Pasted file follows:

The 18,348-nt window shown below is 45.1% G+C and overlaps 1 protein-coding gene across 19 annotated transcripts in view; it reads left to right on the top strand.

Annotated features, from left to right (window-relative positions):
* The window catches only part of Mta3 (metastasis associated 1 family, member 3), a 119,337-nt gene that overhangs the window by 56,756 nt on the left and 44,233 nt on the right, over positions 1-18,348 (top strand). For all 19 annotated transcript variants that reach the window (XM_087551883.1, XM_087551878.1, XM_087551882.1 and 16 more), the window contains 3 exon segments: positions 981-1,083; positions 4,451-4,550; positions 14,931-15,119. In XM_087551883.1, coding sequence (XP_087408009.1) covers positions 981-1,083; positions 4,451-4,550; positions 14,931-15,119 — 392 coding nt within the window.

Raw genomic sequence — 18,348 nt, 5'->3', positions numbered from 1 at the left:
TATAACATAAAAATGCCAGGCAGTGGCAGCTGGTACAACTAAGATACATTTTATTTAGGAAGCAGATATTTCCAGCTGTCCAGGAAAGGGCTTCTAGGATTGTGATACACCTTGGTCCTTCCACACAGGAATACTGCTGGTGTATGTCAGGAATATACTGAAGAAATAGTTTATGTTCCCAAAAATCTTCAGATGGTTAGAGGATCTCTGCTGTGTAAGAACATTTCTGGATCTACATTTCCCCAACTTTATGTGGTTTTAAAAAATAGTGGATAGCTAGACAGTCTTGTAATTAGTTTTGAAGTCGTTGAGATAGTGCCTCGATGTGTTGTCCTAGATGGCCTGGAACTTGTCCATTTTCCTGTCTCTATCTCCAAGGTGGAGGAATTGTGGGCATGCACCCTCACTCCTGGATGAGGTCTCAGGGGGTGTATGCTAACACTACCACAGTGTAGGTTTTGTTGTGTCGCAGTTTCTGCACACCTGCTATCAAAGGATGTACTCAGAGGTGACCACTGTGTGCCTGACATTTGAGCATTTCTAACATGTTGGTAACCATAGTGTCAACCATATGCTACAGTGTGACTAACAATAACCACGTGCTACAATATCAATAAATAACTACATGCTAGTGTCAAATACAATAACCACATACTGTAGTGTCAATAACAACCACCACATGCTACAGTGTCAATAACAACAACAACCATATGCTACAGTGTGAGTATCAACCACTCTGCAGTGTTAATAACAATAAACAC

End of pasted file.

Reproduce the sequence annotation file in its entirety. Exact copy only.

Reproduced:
The 18,348-nt window shown below is 45.1% G+C and overlaps 1 protein-coding gene across 19 annotated transcripts in view; it reads left to right on the top strand.

Annotated features, from left to right (window-relative positions):
* The window catches only part of Mta3 (metastasis associated 1 family, member 3), a 119,337-nt gene that overhangs the window by 56,756 nt on the left and 44,233 nt on the right, over positions 1-18,348 (top strand). For all 19 annotated transcript variants that reach the window (XM_087551883.1, XM_087551878.1, XM_087551882.1 and 16 more), the window contains 3 exon segments: positions 981-1,083; positions 4,451-4,550; positions 14,931-15,119. In XM_087551883.1, coding sequence (XP_087408009.1) covers positions 981-1,083; positions 4,451-4,550; positions 14,931-15,119 — 392 coding nt within the window.

Raw genomic sequence — 18,348 nt, 5'->3', positions numbered from 1 at the left:
TATAACATAAAAATGCCAGGCAGTGGCAGCTGGTACAACTAAGATACATTTTATTTAGGAAGCAGATATTTCCAGCTGTCCAGGAAAGGGCTTCTAGGATTGTGATACACCTTGGTCCTTCCACACAGGAATACTGCTGGTGTATGTCAGGAATATACTGAAGAAATAGTTTATGTTCCCAAAAATCTTCAGATGGTTAGAGGATCTCTGCTGTGTAAGAACATTTCTGGATCTACATTTCCCCAACTTTATGTGGTTTTAAAAAATAGTGGATAGCTAGACAGTCTTGTAATTAGTTTTGAAGTCGTTGAGATAGTGCCTCGATGTGTTGTCCTAGATGGCCTGGAACTTGTCCATTTTCCTGTCTCTATCTCCAAGGTGGAGGAATTGTGGGCATGCACCCTCACTCCTGGATGAGGTCTCAGGGGGTGTATGCTAACACTACCACAGTGTAGGTTTTGTTGTGTCGCAGTTTCTGCACACCTGCTATCAAAGGATGTACTCAGAGGTGACCACTGTGTGCCTGACATTTGAGCATTTCTAACATGTTGGTAACCATAGTGTCAACCATATGCTACAGTGTGACTAACAATAACCACGTGCTACAATATCAATAAATAACTACATGCTAGTGTCAAATACAATAACCACATACTGTAGTGTCAATAACAACCACCACATGCTACAGTGTCAATAACAACAACAACCATATGCTACAGTGTGAGTATCAACCACTCTGCAGTGTTAATAACAATAAACAC